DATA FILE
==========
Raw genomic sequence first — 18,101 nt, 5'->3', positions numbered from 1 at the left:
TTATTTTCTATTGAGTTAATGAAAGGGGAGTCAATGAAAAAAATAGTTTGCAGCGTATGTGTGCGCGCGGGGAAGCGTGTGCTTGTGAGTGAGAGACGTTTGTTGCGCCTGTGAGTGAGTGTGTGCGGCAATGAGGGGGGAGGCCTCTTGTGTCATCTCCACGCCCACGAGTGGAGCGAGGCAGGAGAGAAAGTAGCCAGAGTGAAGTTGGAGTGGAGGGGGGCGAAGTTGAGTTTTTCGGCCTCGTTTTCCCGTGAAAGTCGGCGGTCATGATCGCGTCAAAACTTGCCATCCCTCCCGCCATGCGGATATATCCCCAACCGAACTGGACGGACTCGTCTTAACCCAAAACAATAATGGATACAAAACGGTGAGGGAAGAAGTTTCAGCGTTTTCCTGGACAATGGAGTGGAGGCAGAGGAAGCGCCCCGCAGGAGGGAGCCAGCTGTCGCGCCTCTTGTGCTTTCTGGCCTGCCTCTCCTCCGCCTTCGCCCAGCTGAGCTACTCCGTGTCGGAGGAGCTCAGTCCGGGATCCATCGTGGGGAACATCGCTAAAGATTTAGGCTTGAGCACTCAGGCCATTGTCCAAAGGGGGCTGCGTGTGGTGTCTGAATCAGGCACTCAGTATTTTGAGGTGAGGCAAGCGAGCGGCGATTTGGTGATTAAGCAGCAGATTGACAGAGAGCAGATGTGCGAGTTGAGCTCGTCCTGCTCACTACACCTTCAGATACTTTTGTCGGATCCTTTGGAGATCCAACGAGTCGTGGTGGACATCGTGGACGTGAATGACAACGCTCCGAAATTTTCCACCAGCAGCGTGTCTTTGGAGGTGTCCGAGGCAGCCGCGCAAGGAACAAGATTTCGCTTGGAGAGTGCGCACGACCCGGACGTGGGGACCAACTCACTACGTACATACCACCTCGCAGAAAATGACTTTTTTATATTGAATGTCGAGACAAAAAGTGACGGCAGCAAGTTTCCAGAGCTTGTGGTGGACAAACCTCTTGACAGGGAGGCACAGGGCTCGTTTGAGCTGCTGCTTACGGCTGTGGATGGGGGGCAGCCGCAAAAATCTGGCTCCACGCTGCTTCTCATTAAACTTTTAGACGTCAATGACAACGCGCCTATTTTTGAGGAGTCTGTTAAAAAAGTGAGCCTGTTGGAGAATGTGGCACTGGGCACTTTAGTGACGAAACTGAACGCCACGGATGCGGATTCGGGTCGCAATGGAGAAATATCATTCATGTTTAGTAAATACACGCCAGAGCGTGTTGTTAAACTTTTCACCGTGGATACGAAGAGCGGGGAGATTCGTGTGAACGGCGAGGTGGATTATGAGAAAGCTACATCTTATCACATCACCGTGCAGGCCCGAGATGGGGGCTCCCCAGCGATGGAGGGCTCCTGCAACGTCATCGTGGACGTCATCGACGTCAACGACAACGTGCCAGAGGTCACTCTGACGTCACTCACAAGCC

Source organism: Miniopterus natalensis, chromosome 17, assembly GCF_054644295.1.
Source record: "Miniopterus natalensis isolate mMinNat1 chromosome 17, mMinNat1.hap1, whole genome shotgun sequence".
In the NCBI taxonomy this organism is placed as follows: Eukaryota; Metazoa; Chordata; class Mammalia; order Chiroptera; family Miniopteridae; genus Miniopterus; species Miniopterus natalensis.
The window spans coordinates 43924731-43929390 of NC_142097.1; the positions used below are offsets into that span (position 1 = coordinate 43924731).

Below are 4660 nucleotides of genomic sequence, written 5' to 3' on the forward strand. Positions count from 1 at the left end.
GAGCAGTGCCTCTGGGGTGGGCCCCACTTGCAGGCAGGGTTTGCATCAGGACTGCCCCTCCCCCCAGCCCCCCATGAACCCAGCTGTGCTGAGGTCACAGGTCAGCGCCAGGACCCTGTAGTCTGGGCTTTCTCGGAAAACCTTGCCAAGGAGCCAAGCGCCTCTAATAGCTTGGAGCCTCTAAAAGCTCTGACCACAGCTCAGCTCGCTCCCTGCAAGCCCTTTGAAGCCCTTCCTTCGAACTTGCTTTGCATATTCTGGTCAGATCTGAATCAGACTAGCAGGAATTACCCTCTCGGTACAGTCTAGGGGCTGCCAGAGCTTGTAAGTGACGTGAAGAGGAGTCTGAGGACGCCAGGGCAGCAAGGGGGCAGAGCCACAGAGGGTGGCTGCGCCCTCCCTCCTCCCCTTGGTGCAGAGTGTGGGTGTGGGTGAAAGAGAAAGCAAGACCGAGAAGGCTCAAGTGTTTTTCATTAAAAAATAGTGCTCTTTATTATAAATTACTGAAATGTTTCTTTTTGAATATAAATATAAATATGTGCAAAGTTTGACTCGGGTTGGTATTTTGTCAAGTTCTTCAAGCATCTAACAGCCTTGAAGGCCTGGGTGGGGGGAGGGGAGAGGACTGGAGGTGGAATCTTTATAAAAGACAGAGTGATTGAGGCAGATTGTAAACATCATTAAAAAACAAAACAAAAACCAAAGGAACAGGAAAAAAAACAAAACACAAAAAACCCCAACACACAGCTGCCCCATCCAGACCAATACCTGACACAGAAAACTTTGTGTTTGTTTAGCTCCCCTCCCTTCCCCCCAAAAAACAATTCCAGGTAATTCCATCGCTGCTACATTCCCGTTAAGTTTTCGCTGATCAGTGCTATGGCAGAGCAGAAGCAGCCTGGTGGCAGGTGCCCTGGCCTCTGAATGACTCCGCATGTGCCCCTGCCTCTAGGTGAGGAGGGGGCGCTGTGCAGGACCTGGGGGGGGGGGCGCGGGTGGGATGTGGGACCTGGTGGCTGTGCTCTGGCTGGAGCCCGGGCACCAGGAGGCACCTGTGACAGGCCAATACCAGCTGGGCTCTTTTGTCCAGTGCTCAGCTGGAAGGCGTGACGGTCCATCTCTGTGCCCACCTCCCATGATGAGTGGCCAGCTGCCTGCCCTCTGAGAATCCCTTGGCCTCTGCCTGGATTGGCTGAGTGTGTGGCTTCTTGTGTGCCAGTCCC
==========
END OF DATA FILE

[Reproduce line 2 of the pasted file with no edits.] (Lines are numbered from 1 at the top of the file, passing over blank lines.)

TTATTTTCTATTGAGTTAATGAAAGGGGAGTCAATGAAAAAAATAGTTTGCAGCGTATGTGTGCGCGCGGGGAAGCGTGTGCTTGTGAGTGAGAGACGTTTGTTGCGCCTGTGAGTGAGTGTGTGCGGCAATGAGGGGGGAGGCCTCTTGTGTCATCTCCACGCCCACGAGTGGAGCGAGGCAGGAGAGAAAGTAGCCAGAGTGAAGTTGGAGTGGAGGGGGGCGAAGTTGAGTTTTTCGGCCTCGTTTTCCCGTGAAAGTCGGCGGTCATGATCGCGTCAAAACTTGCCATCCCTCCCGCCATGCGGATATATCCCCAACCGAACTGGACGGACTCGTCTTAACCCAAAACAATAATGGATACAAAACGGTGAGGGAAGAAGTTTCAGCGTTTTCCTGGACAATGGAGTGGAGGCAGAGGAAGCGCCCCGCAGGAGGGAGCCAGCTGTCGCGCCTCTTGTGCTTTCTGGCCTGCCTCTCCTCCGCCTTCGCCCAGCTGAGCTACTCCGTGTCGGAGGAGCTCAGTCCGGGATCCATCGTGGGGAACATCGCTAAAGATTTAGGCTTGAGCACTCAGGCCATTGTCCAAAGGGGGCTGCGTGTGGTGTCTGAATCAGGCACTCAGTATTTTGAGGTGAGGCAAGCGAGCGGCGATTTGGTGATTAAGCAGCAGATTGACAGAGAGCAGATGTGCGAGTTGAGCTCGTCCTGCTCACTACACCTTCAGATACTTTTGTCGGATCCTTTGGAGATCCAACGAGTCGTGGTGGACATCGTGGACGTGAATGACAACGCTCCGAAATTTTCCACCAGCAGCGTGTCTTTGGAGGTGTCCGAGGCAGCCGCGCAAGGAACAAGATTTCGCTTGGAGAGTGCGCACGACCCGGACGTGGGGACCAACTCACTACGTACATACCACCTCGCAGAAAATGACTTTTTTATATTGAATGTCGAGACAAAAAGTGACGGCAGCAAGTTTCCAGAGCTTGTGGTGGACAAACCTCTTGACAGGGAGGCACAGGGCTCGTTTGAGCTGCTGCTTACGGCTGTGGATGGGGGGCAGCCGCAAAAATCTGGCTCCACGCTGCTTCTCATTAAACTTTTAGACGTCAATGACAACGCGCCTATTTTTGAGGAGTCTGTTAAAAAAGTGAGCCTGTTGGAGAATGTGGCACTGGGCACTTTAGTGACGAAACTGAACGCCACGGATGCGGATTCGGGTCGCAATGGAGAAATATCATTCATGTTTAGTAAATACACGCCAGAGCGTGTTGTTAAACTTTTCACCGTGGATACGAAGAGCGGGGAGATTCGTGTGAACGGCGAGGTGGATTATGAGAAAGCTACATCTTATCACATCACCGTGCAGGCCCGAGATGGGGGCTCCCCAGCGATGGAGGGCTCCTGCAACGTCATCGTGGACGTCATCGACGTCAACGACAACGTGCCAGAGGTCACTCTGACGTCACTCACAAGCC